August 1, 2014

The silver lining of June storms: an end to the drought (AUDIO)

One month of well-above-normal rainfall has ended the drought in nearly all of Nebraska. But drought continues to plague a large portion of the United States.

Climatologist Brian Fuchs at the National Drought Mitigation Center on the University of Nebraska-Lincoln east campus says heavy June rains finally broke the drought which began in 2012.

“It’s nice to talk about improvements in the state,” Fuchs says in an interview with Nebraska Radio Network. “I know after the drought of 2012 and some of the lingering dryness last year, we just really had a hard time getting over the hump so to speak and seeing full recovery across the state.”

Drought crept into Nebraska in 2012. Little rain and high temperatures depleted subsoil moisture. Farmers pumped more irrigation that usual to keep crops from burning up. Pastures suffered.

Little relief came the following year. It seemed the drought would enter its third year when June hit.

Hit it did.

Storms shook Nebraska; tornadoes, hail, thunderstorms, straight-line winds, heavy rain left a lot of destruction in their wake. June 16th an EF4 tornado roared through the heart of Pilger, destroying a huge section of the city. Smaller tornadoes hit other cities.

A ray of benefit emerged, though.

Fuchs says the storms dumped above normal amounts of rain on much of the state, replenishing subsoil moisture and ending the drought.


Approximately 7% of Nebraska remains in moderate drought, the lowest severity of drought on the Drought Mitigation Center scale. Southwestern Nebraska, the area basically south of North Platte to the Kansas border around the Republican River still remains dry. A portion of north-central Nebraska remains abnormally dry.

While the storms of June ended drought conditions in the Midwest, portions of the country remain in drought, some severe.

Fuchs says the Southern Plains of Texas, Oklahoma, and portions of New Mexico remain in a drought that spread across that part of the United States in 2010. California and Nevada also have yet to emerge from drought.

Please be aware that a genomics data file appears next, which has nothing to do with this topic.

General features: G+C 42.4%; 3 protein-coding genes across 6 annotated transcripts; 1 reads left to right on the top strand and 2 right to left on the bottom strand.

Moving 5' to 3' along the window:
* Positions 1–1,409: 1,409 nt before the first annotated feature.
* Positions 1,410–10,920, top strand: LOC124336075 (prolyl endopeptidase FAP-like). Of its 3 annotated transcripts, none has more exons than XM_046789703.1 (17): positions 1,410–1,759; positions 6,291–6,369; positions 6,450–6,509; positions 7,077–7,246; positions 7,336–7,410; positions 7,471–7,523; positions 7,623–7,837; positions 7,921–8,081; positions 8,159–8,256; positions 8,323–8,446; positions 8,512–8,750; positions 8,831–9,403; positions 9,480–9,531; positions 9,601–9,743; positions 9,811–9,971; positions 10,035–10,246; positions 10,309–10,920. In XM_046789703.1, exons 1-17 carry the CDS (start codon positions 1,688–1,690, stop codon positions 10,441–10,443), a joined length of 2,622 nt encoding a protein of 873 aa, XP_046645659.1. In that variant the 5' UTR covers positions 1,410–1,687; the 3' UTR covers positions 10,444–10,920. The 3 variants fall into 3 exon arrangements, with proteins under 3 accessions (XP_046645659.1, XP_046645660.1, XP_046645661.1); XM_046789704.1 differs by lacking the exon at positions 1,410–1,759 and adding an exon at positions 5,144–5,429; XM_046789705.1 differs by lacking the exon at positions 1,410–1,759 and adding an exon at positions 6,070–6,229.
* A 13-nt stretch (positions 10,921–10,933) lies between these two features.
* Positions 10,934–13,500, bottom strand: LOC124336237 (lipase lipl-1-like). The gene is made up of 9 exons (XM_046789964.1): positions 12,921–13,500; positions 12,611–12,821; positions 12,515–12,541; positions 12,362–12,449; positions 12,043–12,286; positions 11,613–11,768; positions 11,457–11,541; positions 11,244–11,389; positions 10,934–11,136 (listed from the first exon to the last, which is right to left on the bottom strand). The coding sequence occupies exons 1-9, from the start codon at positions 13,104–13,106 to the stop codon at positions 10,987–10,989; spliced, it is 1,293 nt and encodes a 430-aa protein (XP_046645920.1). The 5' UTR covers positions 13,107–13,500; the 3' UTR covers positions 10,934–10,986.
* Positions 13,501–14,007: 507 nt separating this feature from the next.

While nearly half the United States suffered through drought until this year, about 34% remains in the grips of devastatingly dry conditions.

“A little over a third of the country still is seeing some drought and a little over 10% of the country is seeing extreme drought right now.”

Click here for the latest United States Drought Monitor.

AUDIO:  Brent Martin reports [:40]

Yes, it is as hot as you think is…maybe hotter

It’s hot out there.

How hot?

Hot enough to break some records in western Nebraska.

The sun was searing the Nebraska Panhandle plains Thursday where temperatures reached up to 112 degrees.

That mark was hit in rural Sioux County, as was 111 degrees about ten miles east of Harrison. Mitchell, Chadron and rural Banner County, Nebraska hit 108 and Pine Bluffs, Wyoming on the border of the two states topped out at 107.

Other scorching Nebraska temps saw Dalton at 106, Alliance tied and Scottsbluff set records at 105 and Sidney set a record at 104 degrees Thursday.

By Dave Collins, KSID

Presidential disaster declaration granted in wake of Pilger tornado

Federal officials have informed Gov. Dave Heineman his request for a presidential disaster declaration in wake of the Pilger tornado has been granted.

The declaration covers more than just the Pilger tornado, extending to cover damage from tornadoes and thunderstorms through southern and northeastern Nebraska between June 14th and the 21st.

Still, the biggest damage was done by an EF-4 tornado that ripped through the heart of Pilger, destroying more than half the town.

President Barack Obama has approved the presidential disaster declaration for 12 counties, which suffered storm damage from severe storms, tornadoes, straight-line winds, and flooding.

“We appreciate the approval of the disaster declaration for Public Assistance,” said Gov. Heineman said in a written statement issued by his office. “The federal government and local entities have been good partners working with the State as we assessed the severe and extensive damage that occurred throughout Nebraska. I am proud of Nebraskans for coming together and helping each other in challenging times.”